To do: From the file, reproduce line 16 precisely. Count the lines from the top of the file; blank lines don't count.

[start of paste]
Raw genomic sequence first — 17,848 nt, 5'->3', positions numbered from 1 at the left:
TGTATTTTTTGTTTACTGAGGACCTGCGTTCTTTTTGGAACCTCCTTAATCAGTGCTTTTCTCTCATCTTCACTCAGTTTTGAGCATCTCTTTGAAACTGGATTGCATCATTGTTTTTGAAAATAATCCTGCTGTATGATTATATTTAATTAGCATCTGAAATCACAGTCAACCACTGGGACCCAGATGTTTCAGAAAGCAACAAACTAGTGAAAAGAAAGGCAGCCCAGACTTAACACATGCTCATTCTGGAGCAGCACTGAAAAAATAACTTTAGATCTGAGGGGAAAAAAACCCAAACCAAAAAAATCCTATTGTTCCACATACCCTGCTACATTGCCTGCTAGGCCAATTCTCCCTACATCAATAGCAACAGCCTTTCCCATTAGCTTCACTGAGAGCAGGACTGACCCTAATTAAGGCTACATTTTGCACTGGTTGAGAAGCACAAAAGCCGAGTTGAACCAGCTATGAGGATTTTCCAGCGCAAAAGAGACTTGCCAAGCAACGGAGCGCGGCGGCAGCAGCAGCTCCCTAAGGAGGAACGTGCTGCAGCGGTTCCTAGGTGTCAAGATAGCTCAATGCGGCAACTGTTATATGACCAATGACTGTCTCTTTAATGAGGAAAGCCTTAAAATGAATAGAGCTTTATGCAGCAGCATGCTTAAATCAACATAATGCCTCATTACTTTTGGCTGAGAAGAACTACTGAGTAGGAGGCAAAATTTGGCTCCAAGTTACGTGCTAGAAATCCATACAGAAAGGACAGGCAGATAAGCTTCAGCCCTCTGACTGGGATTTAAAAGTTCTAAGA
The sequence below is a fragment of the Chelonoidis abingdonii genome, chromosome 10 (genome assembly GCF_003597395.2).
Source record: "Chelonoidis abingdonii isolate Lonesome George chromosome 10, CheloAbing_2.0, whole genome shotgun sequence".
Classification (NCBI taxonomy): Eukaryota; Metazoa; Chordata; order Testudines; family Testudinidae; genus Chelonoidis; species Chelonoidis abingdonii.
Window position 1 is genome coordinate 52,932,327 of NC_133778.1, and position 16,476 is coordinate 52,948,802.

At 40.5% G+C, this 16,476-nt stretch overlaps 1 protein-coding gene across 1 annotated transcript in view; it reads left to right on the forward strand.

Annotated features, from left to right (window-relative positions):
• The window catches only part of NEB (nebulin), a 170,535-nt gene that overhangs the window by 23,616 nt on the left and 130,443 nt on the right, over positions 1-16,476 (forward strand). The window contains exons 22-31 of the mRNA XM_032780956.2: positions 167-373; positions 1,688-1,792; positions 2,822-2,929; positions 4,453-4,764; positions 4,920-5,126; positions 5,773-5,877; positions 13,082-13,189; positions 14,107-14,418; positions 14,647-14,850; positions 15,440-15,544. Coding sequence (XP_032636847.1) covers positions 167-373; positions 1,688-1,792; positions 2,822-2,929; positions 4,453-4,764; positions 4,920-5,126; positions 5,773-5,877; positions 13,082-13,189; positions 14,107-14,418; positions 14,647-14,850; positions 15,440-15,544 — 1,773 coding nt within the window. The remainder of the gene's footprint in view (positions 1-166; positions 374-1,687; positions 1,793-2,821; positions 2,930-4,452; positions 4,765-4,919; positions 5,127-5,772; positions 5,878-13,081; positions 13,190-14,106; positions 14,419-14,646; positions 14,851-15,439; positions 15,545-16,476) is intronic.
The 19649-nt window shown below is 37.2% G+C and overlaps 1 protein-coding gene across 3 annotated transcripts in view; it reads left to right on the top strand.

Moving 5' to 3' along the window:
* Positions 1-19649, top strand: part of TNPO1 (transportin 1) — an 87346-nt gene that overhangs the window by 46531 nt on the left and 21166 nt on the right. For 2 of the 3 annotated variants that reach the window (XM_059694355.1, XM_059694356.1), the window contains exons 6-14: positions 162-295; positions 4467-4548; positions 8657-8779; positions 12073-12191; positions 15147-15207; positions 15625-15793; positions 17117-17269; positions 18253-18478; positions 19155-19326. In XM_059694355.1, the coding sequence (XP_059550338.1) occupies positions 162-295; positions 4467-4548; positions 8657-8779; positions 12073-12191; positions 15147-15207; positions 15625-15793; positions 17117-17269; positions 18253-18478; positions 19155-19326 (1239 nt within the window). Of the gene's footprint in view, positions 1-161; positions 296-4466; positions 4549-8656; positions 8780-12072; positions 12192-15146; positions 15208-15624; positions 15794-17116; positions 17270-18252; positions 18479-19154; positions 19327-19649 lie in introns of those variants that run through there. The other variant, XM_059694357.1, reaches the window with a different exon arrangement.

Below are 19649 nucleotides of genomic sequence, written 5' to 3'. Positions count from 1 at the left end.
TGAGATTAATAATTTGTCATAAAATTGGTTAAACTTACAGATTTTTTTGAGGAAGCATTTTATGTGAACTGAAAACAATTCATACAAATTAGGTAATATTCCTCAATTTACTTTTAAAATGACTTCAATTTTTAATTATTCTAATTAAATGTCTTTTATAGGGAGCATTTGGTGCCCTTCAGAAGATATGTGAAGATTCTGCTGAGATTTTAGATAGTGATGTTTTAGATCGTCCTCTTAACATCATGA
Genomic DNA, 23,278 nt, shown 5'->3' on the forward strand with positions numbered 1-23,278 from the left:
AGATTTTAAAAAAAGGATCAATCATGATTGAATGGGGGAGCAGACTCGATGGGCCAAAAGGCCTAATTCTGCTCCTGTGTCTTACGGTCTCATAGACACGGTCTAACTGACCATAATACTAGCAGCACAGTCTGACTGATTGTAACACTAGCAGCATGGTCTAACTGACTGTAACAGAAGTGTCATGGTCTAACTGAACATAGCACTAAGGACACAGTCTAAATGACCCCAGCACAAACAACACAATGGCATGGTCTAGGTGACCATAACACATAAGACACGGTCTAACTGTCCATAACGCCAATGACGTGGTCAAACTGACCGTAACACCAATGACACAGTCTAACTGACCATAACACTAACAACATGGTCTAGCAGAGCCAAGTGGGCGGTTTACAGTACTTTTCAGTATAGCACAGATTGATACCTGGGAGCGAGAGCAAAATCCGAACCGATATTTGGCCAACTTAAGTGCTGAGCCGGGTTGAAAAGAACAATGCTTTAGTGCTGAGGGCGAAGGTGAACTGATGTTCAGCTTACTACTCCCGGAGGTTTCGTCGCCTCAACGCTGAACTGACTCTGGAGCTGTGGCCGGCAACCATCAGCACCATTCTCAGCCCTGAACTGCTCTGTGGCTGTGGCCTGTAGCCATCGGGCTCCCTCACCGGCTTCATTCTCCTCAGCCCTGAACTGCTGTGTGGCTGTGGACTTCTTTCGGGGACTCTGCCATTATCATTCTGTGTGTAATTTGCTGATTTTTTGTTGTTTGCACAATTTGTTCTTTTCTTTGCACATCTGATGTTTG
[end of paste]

AGATTTTAAAAAAAGGATCAATCATGATTGAATGGGGGAGCAGACTCGATGGGCCAAAAGGCCTAATTCTGCTCCTGTGTCTTACGGTCTCATAGACACGGTCTAACTGACCATAATACTAGCAGCACAGTCTGACTGATTGTAACACTAGCAGCATGGTCTAACTGACTGTAACAGAAGTGTCATGGTCTAACTGAACATAGCACTAAGGACACAGTCTAAATGACCCCAGCACAAACAACACAATGGCATGGTCTAGGTGACCATAACACATAAGACACGGTCTAACTGTCCATAACGCCAATGACGTGGTCAAACTGACCGTAACACCAATGACACAGTCTAACTGACCATAACACTAACAACATGGTCTAGCAGAGCCAAGTGGGCGGTTTACAGTACTTTTCAGTATAGCACAGATTGATACCTGGGAGCGAGAGCAAAATCCGAACCGATATTTGGCCAACTTAAGTGCTGAGCCGGGTTGAAAAGAACAATGCTTTAGTGCTGAGGGCGAAGGTGAACTGATGTTCAGCTTACTACTCCCGGAGGTTTCGTCGCCTCAACGCTGAACTGACTCTGGAGCTGTGGCCGGCAACCATCAGCACCATTCTCAGCCCTGAACTGCTCTGTGGCTGTGGCCTGTAGCCATCGGGCTCCCTCACCGGCTTCATTCTCCTCAGCCCTGAACTGCTGTGTGGCTGTGGACTTCTTTCGGGGACTCTGCCATTATCATTCTGTGTGTAATTTGCTGATTTTTTGTTGTTTGCACAATTTGTTCTTTTCTTTGCACATCTGATGTTTG